Calvert Richard Jones (British, Swansea, Wales 1802–1877 Bath, England)
Salted paper prints from paper negatives
22.4 x 36.2 cm (8 13/16 x 14 1/4 in.) overall
Image: 22.2 x 17 cm (8 3/4 x 6 11/16 in.) each
Gilman Collection, Purchase, The Horace W. Goldsmith Foundation Gift, through Joyce and Robert Menschel, 2005
Not on view
Frustrated by the optical limitations imposed by photography, Jones began taking two photographs, moving the camera in a slight arc between exposures until the left-hand side of the second view coincided with the right-hand side of the first. Although simple enough to describe, such pairing of negatives was technically challenging to carry off with complete success, as the images were invariably mismatched. Despite this obvious shortcoming, this pair of images demands closer attention than a single photograph. The choice of viewpoint means that each half works well as a single image, but when they are seen together the pairing creates visual correspondence between the bed sheets and shirts on the left and the windows and awnings on the right. In later years Jones designed a binocular camera to overcome the difficulties of alignment.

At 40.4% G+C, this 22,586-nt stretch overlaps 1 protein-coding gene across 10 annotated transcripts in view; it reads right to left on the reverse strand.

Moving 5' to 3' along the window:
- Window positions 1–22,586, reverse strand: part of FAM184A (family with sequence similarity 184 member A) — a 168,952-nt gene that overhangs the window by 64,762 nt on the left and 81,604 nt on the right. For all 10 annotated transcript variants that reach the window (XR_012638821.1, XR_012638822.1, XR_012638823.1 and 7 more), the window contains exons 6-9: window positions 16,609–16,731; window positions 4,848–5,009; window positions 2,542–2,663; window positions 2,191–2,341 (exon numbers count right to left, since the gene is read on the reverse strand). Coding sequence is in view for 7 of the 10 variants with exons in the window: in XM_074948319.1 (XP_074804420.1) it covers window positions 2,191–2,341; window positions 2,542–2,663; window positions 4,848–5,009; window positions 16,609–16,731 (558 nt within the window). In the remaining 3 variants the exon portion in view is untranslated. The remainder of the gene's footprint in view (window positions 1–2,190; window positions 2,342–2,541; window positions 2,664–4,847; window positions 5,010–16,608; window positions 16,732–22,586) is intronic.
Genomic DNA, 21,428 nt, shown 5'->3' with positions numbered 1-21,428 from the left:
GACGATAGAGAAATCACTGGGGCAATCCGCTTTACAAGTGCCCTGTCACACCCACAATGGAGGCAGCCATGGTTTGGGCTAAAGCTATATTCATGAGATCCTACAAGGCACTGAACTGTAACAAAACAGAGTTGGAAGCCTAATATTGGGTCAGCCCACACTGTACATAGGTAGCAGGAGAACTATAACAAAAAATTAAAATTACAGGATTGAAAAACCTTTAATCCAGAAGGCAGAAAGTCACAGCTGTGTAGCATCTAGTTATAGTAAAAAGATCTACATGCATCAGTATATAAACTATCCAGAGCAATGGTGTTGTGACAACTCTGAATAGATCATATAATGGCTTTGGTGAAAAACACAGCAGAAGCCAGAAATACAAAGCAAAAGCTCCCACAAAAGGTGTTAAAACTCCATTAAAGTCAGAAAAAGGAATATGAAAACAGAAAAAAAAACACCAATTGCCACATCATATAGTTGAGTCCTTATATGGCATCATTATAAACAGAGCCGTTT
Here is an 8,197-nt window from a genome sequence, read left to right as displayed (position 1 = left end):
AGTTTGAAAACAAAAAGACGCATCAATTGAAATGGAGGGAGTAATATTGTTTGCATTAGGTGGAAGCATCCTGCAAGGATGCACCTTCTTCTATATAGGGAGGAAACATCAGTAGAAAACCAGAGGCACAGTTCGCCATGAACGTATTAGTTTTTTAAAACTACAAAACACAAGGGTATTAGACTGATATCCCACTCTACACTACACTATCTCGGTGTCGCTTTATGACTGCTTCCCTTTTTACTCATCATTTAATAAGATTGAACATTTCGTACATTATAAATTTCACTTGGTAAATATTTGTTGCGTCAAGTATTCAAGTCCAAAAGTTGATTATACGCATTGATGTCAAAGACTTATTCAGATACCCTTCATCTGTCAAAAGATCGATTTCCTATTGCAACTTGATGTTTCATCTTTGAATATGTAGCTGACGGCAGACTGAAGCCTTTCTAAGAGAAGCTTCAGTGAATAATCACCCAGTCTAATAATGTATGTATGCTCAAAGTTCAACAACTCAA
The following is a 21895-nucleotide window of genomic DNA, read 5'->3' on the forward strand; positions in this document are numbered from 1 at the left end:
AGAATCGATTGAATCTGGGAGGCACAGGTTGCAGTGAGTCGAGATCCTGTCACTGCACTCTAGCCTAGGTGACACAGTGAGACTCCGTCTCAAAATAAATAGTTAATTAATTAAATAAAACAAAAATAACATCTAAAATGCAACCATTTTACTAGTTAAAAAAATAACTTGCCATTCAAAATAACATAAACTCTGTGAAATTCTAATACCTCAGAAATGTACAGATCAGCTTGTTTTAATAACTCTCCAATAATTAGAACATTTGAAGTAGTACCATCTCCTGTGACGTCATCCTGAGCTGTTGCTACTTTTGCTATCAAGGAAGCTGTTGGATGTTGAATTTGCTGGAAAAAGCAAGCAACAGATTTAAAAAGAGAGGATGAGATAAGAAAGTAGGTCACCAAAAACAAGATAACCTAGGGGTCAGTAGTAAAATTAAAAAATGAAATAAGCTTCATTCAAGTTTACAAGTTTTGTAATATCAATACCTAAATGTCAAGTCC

Inscription: Both prints numbered and captioned in the negative
By descent to the artist's great-great-grandson; [Hans P. Kraus, Jr., Inc., New York]; Gilman Paper Company Collection, November 6, 1996
The Metropolitan Museum of Art, Photographs. "Paradise of Exiles: Early Photography in Italy," March 13, 2017–August 13, 2017.